In honor of Oliver Wendell Holmes, Jr.–the great North American scholar, jurist, and epistolarian, who was born on this day in 1841–and in keeping with my focus all this month on Bayesian reasoning in law, I am re-posting this blog post from 2014.
Not that Holmes. This one. In our previous blog post (11/14/14), we promised to explain why our defense of Bayesian methods is relevant to law. After all, how is probability theory generally or any of the foregoing specifically — i.e. Hájek’s analysis of the reference class problem, his critique of radical subjectivism, and our critique of Hájek’s critique — relevant to law? In short, probability theory, Hájek’s paper, and our critique of Hájek are relevant to law in many ways.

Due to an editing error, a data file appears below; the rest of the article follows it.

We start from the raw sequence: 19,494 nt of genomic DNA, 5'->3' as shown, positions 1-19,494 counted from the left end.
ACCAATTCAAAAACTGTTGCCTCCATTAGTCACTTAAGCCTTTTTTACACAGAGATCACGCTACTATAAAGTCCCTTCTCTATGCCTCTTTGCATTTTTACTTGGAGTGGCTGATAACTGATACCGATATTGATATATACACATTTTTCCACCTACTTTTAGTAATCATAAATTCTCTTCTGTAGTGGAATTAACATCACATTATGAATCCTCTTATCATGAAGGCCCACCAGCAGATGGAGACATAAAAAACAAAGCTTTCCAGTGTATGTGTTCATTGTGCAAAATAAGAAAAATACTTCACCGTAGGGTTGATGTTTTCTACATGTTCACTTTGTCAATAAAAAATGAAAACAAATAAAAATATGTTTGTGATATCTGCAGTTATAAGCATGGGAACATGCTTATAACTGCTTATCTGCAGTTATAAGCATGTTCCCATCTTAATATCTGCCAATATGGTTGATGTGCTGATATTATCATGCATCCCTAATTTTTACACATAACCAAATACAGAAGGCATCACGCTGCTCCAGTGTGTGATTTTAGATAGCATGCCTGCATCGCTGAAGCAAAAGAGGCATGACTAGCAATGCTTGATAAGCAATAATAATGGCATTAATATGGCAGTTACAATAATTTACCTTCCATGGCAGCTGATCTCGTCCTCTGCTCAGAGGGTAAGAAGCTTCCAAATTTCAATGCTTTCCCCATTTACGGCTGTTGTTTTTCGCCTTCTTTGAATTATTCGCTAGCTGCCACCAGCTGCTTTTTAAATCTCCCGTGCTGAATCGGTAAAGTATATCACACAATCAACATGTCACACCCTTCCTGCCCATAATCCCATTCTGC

Consider, for example, the close relation between the reference class problem and legal reasoning, especially the doctrine of binding precedent and the legal principle that “like cases should be treated alike.” A general principle in common law legal systems is that similar cases should be decided the same way so as to give similar and predictable outcomes, and the doctrine of precedent is the mechanism by which this goal…
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